Tuesday, October 23, 2018
11:00am - 12:15pm
310 Kelly Hall
Dr. Shelly Peyton
University of Massachusetts - Amherst
Improved in vitro models are needed to better understand cancer progression and bridge the gap between in vitro proof-of-concept studies, in vivo validation, and clinical application. Many methods exist to create biomaterial platforms, including hydrogels, which we use to study cells in contexts more akin to what they experience in vivo. Our lab has multiple approaches to create such biomaterials, based on combinations of poly(ethylene glycol) (PEG) with peptides and zwitterions. In this presentation, I will discuss our findings in using these cell culture environments to understand the role of the extracellular matrix (ECM): ligand density, stiffness, geometry, etc., in controlling cancer cell innate drug response via adaptive signaling.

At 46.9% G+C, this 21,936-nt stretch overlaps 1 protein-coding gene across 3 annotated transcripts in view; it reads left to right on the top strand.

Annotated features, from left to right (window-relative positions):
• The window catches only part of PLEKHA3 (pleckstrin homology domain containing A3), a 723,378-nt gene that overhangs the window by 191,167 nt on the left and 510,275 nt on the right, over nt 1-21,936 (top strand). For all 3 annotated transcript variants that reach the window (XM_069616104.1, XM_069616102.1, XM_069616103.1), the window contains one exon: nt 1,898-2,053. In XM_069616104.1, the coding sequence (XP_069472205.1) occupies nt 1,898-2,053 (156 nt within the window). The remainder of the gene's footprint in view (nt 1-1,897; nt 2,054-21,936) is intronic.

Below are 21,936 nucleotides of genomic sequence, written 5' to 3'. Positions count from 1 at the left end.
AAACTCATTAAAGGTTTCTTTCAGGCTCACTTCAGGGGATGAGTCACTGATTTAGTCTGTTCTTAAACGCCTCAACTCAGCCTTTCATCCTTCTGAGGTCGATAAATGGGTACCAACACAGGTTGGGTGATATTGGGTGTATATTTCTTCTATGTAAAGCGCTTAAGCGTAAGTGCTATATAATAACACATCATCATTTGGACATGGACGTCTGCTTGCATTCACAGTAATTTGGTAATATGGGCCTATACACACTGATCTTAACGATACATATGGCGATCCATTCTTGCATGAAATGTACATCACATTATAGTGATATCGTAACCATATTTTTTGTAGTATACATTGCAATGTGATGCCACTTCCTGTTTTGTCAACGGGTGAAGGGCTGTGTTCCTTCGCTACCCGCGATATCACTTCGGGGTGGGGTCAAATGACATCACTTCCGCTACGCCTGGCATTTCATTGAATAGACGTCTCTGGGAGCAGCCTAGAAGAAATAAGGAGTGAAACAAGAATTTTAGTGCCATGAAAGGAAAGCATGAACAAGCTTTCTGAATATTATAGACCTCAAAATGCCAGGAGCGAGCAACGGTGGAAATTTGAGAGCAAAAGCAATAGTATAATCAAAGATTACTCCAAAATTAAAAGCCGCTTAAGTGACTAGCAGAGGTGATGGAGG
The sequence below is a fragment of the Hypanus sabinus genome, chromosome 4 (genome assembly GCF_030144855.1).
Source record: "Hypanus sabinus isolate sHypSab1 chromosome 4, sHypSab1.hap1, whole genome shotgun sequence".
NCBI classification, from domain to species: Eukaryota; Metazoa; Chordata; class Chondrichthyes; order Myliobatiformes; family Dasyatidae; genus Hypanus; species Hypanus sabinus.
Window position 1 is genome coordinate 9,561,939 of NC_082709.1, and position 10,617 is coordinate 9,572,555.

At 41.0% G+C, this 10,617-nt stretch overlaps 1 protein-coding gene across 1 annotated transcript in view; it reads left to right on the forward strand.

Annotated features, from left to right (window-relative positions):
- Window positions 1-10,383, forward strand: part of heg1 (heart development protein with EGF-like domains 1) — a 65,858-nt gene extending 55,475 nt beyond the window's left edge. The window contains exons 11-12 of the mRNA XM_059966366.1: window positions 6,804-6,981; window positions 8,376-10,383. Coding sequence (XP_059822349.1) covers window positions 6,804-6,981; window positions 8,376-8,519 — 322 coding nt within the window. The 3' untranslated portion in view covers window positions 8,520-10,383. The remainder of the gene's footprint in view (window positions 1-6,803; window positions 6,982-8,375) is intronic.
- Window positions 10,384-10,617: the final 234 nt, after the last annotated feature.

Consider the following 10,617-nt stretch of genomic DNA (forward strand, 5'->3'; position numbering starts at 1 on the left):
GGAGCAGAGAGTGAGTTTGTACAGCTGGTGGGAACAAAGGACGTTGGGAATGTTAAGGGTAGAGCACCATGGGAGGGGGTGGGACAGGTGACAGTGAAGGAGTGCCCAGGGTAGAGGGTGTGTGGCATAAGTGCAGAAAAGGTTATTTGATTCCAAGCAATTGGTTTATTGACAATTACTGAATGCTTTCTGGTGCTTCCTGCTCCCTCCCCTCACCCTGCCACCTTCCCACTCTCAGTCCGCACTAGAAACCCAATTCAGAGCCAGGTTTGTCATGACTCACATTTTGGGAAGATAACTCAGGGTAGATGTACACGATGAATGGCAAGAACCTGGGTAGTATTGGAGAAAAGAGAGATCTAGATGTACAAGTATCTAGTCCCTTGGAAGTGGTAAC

Shelly Peyton is the Barry and Afsaneh Siadat Assistant Professor of Chemical Engineering at the University of Massachusetts, Amherst. She received her B.S. in Chemical Engineering from Northwestern University in 2002 and went on to obtain her MS and PhD in Chemical Engineering from the University of California, Irvine. She was then an NIH Kirschstein post-doctoral fellow in the Biological Engineering department at MIT before starting her academic appointment at UMass in 2011. Her research interests are in biomaterial design and understanding how cell-material interactions contribute to cancer aggressiveness, cardiovascular disease progression, and regenerative medicine. Since arriving at UMass she has been named a Pew Biomedical Scholar, received a New Innovator Award from the NIH, and she was recently awarded a CAREER grant from the NSF.